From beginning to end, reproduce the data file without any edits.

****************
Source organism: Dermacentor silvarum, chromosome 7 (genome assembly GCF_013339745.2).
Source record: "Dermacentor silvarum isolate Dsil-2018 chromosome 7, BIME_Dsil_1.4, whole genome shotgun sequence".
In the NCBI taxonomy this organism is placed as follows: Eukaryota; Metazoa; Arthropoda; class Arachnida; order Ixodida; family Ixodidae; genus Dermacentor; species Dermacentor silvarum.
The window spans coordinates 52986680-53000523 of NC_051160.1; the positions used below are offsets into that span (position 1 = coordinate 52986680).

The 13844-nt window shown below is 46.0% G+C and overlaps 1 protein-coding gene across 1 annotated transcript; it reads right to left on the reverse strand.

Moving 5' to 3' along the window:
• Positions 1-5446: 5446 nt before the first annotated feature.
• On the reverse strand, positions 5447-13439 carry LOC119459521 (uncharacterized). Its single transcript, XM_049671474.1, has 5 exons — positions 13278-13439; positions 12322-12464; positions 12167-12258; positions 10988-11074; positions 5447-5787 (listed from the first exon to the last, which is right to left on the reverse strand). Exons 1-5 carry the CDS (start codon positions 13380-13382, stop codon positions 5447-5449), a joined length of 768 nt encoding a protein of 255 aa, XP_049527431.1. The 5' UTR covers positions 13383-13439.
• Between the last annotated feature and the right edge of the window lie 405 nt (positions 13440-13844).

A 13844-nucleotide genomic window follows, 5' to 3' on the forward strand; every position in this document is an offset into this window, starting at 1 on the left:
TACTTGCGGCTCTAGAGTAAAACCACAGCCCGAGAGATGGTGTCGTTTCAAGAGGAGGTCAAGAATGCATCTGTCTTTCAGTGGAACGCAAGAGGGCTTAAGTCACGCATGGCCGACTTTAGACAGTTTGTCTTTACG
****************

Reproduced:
Source organism: Dermacentor silvarum, chromosome 7 (genome assembly GCF_013339745.2).
Source record: "Dermacentor silvarum isolate Dsil-2018 chromosome 7, BIME_Dsil_1.4, whole genome shotgun sequence".
In the NCBI taxonomy this organism is placed as follows: Eukaryota; Metazoa; Arthropoda; class Arachnida; order Ixodida; family Ixodidae; genus Dermacentor; species Dermacentor silvarum.
The window spans coordinates 52986680-53000523 of NC_051160.1; the positions used below are offsets into that span (position 1 = coordinate 52986680).

The 13844-nt window shown below is 46.0% G+C and overlaps 1 protein-coding gene across 1 annotated transcript; it reads right to left on the reverse strand.

Moving 5' to 3' along the window:
• Positions 1-5446: 5446 nt before the first annotated feature.
• On the reverse strand, positions 5447-13439 carry LOC119459521 (uncharacterized). Its single transcript, XM_049671474.1, has 5 exons — positions 13278-13439; positions 12322-12464; positions 12167-12258; positions 10988-11074; positions 5447-5787 (listed from the first exon to the last, which is right to left on the reverse strand). Exons 1-5 carry the CDS (start codon positions 13380-13382, stop codon positions 5447-5449), a joined length of 768 nt encoding a protein of 255 aa, XP_049527431.1. The 5' UTR covers positions 13383-13439.
• Between the last annotated feature and the right edge of the window lie 405 nt (positions 13440-13844).

A 13844-nucleotide genomic window follows, 5' to 3' on the forward strand; every position in this document is an offset into this window, starting at 1 on the left:
TACTTGCGGCTCTAGAGTAAAACCACAGCCCGAGAGATGGTGTCGTTTCAAGAGGAGGTCAAGAATGCATCTGTCTTTCAGTGGAACGCAAGAGGGCTTAAGTCACGCATGGCCGACTTTAGACAGTTTGTCTTTACG